Due to the loss of skeletal muscle, the basal metabolic rate declines by 2%-3% per decade after the age of 20 years, by 4% per decade after the age of 50 years, equating approximately 150 kcal per day, and overall by 30% between the age of 20 and 70 years [32]. This, together with decreased intensity and duration of physical activity as well as decreased postprandial energy expenditure due to a decreased fat oxidation, accounts for the decreased energy expenditure seen with aging. Medical complications of obesity in the elderly are mainly concentrated around the metabolic syndrome (with glucose intolerance, hypertension, dyslipidaemia, and cardiovascular disease). The metabolic syndrome peaks at the age of 50–70 years in males and of 60–80 years [33]. The metabolic syndrome is a recognized risk factor for strole but is also related to subclinical ischaemic brain lesions, placing the subjects at risk for future cognitive impairment [34]. Obesity also increases the risk of heart failure, and estimates suggest that having a body mass index (BMI) > 30 kg/m2 doubles the risk [35]. Other obesity-related disorders are osteoarthritis, pulmonary dysfunction such as the obstructive sleep apnoea syndrome, certain cancer types, reduced cognitive skills, and urinary incontinence [6, 36, 37].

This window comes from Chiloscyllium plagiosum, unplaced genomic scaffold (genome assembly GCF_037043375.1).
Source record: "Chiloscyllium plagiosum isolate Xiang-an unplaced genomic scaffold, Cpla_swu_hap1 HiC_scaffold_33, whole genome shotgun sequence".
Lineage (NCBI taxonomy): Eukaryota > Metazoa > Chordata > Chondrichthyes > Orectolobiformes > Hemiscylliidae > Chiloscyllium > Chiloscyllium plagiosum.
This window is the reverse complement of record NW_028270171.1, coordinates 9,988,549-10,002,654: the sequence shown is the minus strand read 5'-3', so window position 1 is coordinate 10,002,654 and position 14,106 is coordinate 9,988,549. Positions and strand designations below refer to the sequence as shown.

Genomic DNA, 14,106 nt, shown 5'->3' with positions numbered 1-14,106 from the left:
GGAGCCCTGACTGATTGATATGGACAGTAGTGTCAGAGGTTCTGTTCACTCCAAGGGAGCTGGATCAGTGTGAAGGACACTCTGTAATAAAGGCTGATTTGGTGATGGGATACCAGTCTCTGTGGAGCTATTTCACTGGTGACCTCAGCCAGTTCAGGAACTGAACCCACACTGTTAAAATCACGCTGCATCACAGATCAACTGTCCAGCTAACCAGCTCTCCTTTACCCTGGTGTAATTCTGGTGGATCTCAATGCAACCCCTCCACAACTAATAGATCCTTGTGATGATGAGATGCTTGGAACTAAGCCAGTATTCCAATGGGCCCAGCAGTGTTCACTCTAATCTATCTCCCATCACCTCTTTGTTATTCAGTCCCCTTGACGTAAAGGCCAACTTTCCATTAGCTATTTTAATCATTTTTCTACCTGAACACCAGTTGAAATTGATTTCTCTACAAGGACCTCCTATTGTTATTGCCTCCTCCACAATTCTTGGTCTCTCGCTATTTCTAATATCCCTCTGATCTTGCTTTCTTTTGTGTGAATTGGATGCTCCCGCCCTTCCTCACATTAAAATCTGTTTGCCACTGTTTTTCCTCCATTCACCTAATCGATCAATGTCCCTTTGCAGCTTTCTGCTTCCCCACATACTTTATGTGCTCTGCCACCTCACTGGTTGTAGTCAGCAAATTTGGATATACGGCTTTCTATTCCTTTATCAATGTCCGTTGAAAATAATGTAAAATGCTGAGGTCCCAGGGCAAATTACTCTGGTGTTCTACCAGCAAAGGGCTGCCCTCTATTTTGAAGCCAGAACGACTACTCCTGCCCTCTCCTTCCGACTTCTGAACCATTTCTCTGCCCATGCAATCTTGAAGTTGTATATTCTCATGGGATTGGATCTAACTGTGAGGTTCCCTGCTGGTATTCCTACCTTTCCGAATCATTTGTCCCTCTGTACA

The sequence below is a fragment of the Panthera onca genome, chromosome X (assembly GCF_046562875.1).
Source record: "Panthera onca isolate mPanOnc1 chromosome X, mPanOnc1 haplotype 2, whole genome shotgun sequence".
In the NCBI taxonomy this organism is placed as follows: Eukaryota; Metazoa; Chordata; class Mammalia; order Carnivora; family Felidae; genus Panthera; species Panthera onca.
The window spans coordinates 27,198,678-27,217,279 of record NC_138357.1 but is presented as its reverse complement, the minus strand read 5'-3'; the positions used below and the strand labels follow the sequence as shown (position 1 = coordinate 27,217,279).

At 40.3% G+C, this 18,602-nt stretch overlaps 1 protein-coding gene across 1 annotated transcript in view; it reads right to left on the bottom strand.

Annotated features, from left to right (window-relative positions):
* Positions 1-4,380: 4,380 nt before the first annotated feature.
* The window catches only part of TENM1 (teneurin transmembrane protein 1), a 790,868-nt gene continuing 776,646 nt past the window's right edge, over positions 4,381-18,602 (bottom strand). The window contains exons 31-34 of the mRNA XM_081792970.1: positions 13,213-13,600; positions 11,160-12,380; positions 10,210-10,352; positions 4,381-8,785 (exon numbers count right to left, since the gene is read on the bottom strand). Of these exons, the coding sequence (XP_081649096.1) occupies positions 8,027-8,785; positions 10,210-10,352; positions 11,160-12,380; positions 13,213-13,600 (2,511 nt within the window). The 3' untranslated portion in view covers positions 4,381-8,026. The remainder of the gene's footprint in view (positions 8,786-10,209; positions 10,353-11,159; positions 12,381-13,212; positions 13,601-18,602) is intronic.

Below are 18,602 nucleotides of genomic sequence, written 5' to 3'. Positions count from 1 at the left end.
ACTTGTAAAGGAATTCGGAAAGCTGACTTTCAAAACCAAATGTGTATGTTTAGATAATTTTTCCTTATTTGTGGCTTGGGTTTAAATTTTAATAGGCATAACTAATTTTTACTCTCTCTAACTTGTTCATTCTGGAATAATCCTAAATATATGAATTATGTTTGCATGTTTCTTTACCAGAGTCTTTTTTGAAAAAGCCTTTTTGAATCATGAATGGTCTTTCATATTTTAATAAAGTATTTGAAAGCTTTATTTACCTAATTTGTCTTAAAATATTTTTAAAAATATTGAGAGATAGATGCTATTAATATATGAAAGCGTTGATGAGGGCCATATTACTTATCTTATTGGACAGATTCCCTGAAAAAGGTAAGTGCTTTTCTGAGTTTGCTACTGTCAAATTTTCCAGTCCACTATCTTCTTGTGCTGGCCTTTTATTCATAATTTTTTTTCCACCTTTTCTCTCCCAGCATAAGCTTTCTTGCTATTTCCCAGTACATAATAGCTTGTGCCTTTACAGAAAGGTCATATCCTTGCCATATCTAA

The obesity elderly are also likely to have functional limitations because of the decreased muscle mass and strength and increased join dysfunction, disabilities of activities of daily living, frailty, chronic pain, and impaired quality of life [6, 38]. Indeed, Baumgartner [39] observed that men and women older than 60 years of age with sarcopenic obesity showed, respectively, an 8- and 11-fold higher risk of having three or more physical disabilities. More importantly, it was observed that the association with functional status impairment was stronger for sarcopenic obesity than for either obesity or sarcopenia alone. Unintentional injuries such as sprains and strains occur more often [40]. Obesity is an important risk for frailty either through increased levels of inflammatory markers or through sarcopenia [41].

Interestingly, the proposed mechanism involved in sarcopenic obesity could be the increased production from adipose tissue of different substances, such as tumor necrosis factor- (TNF- ) and leptin, which are known to influence insulin resistance and growth hormone (GH) secretion [42]. This hypothesis has been confirmed by Schrager et al. [43] who observed in a large-scale sample of men and women that the degree of obesity, as evaluated by BMI and its distribution, and by waist circumference, directly affected inflammation which in turn contributed to the development and progression of sarcopenia. Further increases in leptin, at least partially depending on the age-related fat mass increase, may lead to leptin resistance and thus to a reduction of fatty acid oxidation in muscles, contributing to ectopic fat deposition in organs such as the liver, heart, and muscles [44] and, in turn, to the loss of muscle quality in obese older subjects.